There are two types of talk pages - the first one is standard talk pages which are used to discuss or ask questions about an article; while user talk pages are used to communicate with other users or leave them messages. Every page has an associated talk page, except pages in the Special:namespace. If there is no discussion of a page, the link to its talk page will be red. You can still discuss the page - you will just be the first person to do so. Technical support people check the site almost every day, so a question left on a talk page will usually be answered within 24 hours.
Accessing a talk page
To access a talk page look for a link labelled Talk, Discussion or Discuss this page. These links will be found either at the top of the page or on the left hand side (near Edit this page).
A talk page adds Talk: to the beginning of the main page's title. If the main page has a prefix then talk is added after this prefix. For example, a talk page associated with the main article namespace simply has the prefix Talk:, while a talk page associated with the user namespace has the prefix User talk:. This article is in the Help: namespace, so the talk page for this article is Help talk:Talk page. Click on the "discussion" tab above to see what is on the talk page. The Main Page is in the main namespace (because it has no prefix), so its talk page is simply Talk:Main Page.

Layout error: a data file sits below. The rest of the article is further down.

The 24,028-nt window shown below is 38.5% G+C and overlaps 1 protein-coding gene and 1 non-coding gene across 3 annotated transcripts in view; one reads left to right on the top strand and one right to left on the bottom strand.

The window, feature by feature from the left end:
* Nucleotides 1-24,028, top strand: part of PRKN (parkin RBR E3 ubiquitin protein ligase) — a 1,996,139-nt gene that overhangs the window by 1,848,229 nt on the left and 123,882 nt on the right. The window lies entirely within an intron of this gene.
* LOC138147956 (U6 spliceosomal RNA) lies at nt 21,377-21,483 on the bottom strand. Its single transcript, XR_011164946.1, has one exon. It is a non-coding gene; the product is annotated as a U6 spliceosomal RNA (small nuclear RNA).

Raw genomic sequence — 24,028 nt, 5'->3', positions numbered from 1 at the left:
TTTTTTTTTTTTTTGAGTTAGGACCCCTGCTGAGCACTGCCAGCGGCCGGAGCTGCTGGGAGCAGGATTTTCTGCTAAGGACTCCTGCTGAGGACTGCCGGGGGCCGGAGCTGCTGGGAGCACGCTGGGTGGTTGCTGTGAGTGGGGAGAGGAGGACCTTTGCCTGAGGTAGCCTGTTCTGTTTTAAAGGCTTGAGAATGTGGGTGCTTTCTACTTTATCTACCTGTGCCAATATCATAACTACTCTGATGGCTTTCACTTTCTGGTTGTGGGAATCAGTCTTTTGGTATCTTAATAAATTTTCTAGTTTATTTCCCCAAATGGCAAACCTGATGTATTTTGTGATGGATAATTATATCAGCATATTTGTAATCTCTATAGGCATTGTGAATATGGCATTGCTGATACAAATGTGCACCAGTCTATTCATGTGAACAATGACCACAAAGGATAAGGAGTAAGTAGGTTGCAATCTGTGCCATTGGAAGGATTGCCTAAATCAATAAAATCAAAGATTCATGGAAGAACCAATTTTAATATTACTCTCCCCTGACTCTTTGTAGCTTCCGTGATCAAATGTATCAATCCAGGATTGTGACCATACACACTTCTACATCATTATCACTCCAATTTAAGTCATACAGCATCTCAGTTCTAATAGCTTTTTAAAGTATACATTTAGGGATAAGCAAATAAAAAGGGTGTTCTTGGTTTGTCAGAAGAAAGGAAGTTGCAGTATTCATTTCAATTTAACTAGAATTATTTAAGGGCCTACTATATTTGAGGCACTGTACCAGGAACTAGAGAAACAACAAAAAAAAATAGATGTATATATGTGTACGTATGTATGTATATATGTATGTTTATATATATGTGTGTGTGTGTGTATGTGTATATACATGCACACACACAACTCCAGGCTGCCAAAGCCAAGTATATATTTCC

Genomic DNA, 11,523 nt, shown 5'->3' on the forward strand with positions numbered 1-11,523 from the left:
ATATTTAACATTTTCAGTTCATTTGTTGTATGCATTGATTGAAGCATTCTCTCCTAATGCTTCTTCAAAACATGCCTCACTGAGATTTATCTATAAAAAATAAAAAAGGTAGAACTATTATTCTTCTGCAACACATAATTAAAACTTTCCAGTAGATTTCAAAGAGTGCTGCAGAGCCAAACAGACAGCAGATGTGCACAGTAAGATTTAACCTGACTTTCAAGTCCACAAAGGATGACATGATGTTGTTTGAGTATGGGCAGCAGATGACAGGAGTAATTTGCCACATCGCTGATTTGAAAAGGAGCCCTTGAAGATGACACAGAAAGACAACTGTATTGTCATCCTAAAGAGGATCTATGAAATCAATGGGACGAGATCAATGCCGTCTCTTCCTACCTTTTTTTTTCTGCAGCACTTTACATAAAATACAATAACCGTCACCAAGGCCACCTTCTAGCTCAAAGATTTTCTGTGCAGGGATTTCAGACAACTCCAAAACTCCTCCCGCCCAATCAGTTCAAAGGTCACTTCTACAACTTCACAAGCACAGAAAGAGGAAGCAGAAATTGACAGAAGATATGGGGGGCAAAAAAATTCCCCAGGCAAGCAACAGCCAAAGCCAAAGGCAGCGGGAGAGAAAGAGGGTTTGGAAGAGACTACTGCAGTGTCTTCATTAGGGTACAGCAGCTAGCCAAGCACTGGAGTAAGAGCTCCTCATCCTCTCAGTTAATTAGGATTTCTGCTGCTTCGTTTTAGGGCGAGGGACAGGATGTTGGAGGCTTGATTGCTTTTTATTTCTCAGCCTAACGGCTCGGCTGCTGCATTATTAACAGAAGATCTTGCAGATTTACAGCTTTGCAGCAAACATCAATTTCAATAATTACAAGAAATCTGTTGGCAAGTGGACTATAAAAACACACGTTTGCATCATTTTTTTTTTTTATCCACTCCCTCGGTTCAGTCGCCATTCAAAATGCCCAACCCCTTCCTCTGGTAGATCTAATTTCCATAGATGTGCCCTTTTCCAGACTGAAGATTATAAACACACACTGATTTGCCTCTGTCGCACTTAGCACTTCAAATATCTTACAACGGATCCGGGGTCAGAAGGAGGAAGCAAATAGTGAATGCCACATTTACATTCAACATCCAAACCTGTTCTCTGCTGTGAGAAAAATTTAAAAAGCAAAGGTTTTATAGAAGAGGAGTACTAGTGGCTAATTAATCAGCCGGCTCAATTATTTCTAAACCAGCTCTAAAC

After someone else edits your user talk page, the alert "You have new messages" is automatically displayed on all pages you view, until you view your user page.
Using talk pages
You should sign your contributions by typing three or four tildes (~~~ = Username)
(~~~~ = Username 19:36, 10 January 2006 (UTC)).
When discussing the name of the page or discussing merging it with another page, always mention the current page name.
On a talk page, "this page" usually refers to the main page (i.e. the page the talk page is associated with). If the talk page itself is referred to, write "this talk page".
Because the wiki software platform provides for a wide range of formatting styles, proper or at least consistent formatting is essential to maintaining readable talk pages.
The depth of a message is determined by the number of colons (':') in front of the message. Each colon represents a tab, and are commonly used in discussions on user and article talk pages. If a reply is made to a statement, one adds a colon to the number of colons used in the statement being replied to. This style of conversation is easier to read.
I missed you on Sunday! --[[Bob]]
The above will produce this:
I missed you on Sunday! --Bob